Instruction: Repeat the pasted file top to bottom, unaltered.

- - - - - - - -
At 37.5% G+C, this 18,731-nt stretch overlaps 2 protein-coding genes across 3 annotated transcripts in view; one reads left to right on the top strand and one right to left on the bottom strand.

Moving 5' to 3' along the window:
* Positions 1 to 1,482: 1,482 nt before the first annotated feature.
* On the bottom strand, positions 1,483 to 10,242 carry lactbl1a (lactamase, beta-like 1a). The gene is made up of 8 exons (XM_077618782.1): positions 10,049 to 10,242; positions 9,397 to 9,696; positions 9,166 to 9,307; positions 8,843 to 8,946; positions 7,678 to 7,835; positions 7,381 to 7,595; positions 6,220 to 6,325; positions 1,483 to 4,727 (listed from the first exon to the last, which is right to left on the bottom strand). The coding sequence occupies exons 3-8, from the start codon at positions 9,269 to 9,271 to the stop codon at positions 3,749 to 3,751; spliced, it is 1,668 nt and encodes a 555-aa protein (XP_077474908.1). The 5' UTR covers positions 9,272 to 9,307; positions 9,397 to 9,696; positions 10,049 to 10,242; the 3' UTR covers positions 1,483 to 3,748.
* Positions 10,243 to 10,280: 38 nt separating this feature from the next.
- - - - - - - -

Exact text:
At 37.5% G+C, this 18,731-nt stretch overlaps 2 protein-coding genes across 3 annotated transcripts in view; one reads left to right on the top strand and one right to left on the bottom strand.

Moving 5' to 3' along the window:
* Positions 1 to 1,482: 1,482 nt before the first annotated feature.
* On the bottom strand, positions 1,483 to 10,242 carry lactbl1a (lactamase, beta-like 1a). The gene is made up of 8 exons (XM_077618782.1): positions 10,049 to 10,242; positions 9,397 to 9,696; positions 9,166 to 9,307; positions 8,843 to 8,946; positions 7,678 to 7,835; positions 7,381 to 7,595; positions 6,220 to 6,325; positions 1,483 to 4,727 (listed from the first exon to the last, which is right to left on the bottom strand). The coding sequence occupies exons 3-8, from the start codon at positions 9,269 to 9,271 to the stop codon at positions 3,749 to 3,751; spliced, it is 1,668 nt and encodes a 555-aa protein (XP_077474908.1). The 5' UTR covers positions 9,272 to 9,307; positions 9,397 to 9,696; positions 10,049 to 10,242; the 3' UTR covers positions 1,483 to 3,748.
* Positions 10,243 to 10,280: 38 nt separating this feature from the next.